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brutal and sadistic to his own people. what about tough sanctions that got iran to the negotiating table? i know you may not like that idea. what about foreign businesses and bankers doing business with north korea, including china and iran? >> very important start, liz, and something we ought to do do, it quickly and do it very, very, let's just say, authorityively. do it with a great deal of emphasis and put real sanction on, make it tough on them, isolate them, make it difficult. that puts pressure on the chinese to try and come to some recognition that they're the ones in that neighborhood who have really the most to lose if they don't do something, and i hope that maybe this will all be able to find some resolution with the leaders of governments who are sane. liz: governor mike huckabee, we love having you on. come back soon. >> thank you, liz, great to be back.
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liz: market check, take a look at your money, the dow ending slightly lower, while the nasdaq and s&p 500 close higher with help of retracement of tech stocks. they are gaining today in trading. oil sinking more than 4% settling at $45 a barrel. oil is in a bear market we haven't seen since 1997. year to date down nearly 20%. gas prices dropping down a 12 year low. up next, the pentagon reporting that it did prevail and watched the north korean as it prepared for the launch in advance. the question is could the u.s. shoot down north korean test missiles? we'll discuss that. check back the gas prices hitting 12 year lows, president trump tweeting he wants them lower. how low can they go and where? which states? that's coming up. your insurance company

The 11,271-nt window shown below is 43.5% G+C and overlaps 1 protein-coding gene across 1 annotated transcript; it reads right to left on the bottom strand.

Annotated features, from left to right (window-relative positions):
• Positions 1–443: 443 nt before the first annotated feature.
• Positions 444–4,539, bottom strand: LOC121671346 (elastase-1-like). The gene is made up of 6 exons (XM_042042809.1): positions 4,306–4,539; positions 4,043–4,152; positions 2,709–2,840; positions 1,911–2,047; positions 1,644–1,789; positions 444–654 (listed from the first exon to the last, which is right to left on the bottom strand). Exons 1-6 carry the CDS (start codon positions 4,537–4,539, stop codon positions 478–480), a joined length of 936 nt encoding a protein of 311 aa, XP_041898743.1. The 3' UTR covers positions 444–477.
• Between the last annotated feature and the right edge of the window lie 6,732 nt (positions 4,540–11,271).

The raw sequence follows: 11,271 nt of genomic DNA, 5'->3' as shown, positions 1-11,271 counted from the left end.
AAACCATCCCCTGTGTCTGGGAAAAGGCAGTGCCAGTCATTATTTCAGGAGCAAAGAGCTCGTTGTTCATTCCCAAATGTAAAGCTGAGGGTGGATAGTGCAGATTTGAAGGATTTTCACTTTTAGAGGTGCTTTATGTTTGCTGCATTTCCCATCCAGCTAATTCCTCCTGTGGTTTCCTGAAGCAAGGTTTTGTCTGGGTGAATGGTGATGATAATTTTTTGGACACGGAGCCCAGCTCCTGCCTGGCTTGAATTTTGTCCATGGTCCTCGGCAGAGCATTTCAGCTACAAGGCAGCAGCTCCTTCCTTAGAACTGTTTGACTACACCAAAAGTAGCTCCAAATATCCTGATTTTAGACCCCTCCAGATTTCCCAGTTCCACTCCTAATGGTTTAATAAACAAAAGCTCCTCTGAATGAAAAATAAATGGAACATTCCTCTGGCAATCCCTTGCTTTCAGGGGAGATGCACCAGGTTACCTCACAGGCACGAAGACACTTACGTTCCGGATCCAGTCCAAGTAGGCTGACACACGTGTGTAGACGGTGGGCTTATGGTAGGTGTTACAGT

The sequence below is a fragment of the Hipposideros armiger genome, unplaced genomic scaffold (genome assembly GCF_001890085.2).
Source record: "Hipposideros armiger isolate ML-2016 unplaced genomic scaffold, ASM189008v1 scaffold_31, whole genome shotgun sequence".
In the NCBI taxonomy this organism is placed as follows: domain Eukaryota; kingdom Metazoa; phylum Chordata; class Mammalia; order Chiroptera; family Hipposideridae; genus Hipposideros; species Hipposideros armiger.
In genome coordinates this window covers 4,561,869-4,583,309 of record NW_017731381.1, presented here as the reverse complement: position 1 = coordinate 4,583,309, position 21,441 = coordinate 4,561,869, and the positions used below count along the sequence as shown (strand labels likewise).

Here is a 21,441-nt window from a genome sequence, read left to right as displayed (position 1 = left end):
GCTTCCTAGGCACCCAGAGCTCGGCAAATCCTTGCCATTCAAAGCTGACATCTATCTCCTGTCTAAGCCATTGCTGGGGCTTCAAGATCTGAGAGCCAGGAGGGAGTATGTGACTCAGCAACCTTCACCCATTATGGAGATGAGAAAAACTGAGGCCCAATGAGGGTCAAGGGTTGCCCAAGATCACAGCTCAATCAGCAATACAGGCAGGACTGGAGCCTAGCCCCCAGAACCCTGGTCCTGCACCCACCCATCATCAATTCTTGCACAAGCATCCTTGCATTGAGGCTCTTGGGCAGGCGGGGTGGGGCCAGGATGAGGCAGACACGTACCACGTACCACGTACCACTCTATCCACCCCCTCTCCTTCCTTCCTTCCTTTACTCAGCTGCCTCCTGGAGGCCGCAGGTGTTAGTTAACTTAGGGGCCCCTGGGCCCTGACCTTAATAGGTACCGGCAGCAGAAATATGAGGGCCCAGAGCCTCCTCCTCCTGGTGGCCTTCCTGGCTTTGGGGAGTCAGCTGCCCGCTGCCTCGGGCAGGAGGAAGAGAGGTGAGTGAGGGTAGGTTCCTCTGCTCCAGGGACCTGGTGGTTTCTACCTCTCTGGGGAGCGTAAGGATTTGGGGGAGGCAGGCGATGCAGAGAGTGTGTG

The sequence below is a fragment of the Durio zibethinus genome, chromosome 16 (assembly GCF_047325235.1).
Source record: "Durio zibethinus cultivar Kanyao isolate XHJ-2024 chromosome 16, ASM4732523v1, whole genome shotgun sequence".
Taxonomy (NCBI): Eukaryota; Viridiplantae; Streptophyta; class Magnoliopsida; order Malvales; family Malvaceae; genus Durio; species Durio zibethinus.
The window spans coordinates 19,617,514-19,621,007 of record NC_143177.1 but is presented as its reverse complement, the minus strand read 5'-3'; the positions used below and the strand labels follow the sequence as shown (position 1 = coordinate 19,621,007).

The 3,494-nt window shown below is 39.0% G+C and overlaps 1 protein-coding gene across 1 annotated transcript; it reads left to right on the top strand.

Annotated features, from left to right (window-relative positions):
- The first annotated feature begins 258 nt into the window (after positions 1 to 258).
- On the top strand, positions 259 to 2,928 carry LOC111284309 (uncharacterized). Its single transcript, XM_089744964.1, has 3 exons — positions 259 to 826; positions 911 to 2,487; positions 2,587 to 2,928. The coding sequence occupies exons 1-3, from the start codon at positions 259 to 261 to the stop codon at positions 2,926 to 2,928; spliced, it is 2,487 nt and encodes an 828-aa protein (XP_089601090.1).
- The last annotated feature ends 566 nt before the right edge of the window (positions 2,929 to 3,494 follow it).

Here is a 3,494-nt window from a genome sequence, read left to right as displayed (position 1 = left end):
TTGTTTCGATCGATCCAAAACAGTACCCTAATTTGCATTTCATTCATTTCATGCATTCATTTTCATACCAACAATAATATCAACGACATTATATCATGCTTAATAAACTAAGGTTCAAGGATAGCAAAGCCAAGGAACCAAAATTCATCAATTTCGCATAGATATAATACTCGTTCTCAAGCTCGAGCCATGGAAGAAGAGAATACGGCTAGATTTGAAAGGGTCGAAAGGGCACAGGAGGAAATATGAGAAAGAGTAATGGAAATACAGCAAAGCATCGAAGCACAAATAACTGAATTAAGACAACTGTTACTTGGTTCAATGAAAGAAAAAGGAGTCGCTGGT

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. liz: the pentagon says u.s. did watch north korea preparing tuesday's test launch of an icbm. now the rogue nation claims the icbm can carry a large nuclear warhead. some experts believe it has a range to possibly reach alaska or hawaii. secretary of state tillerson calling for global action to hold north korea accountable for pursuing nuclear weapons. joining me, he is retired lieutenant general thomas mcinerney. good to see you, general. >> thank you for having me, liz. liz: how serious is this? since the pentagon evidently saw the launch, could we in any way shoot the test missiles down? can we shoot them down in advance? >> we could, but that doesn't solve the problem of them developing an icbm with a nuclear warhead that can reach the united states. and once you shoot one down or two down, then you're going to have a problem with north korea.
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we have to address that problem, we have to address it, liz, with diplomatic pressure, in the u.n. today and beefed up when the president is in germany at economic conference and with intense pressure, we must have sanctions, economic sanctions, that make anybody dealing with north korea have a great deal of pain, and that means china, because china is supporting youk. liz: yes, 75% of imports and exports that north korea does is with china. so would you support sanctions on individuals, and individual companies in china and iran? that's what we did at getting iran to the negotiating table. go after individuals? >> absolutely. sanction anybody that has an impact so they know we mean business and have to get into the military options and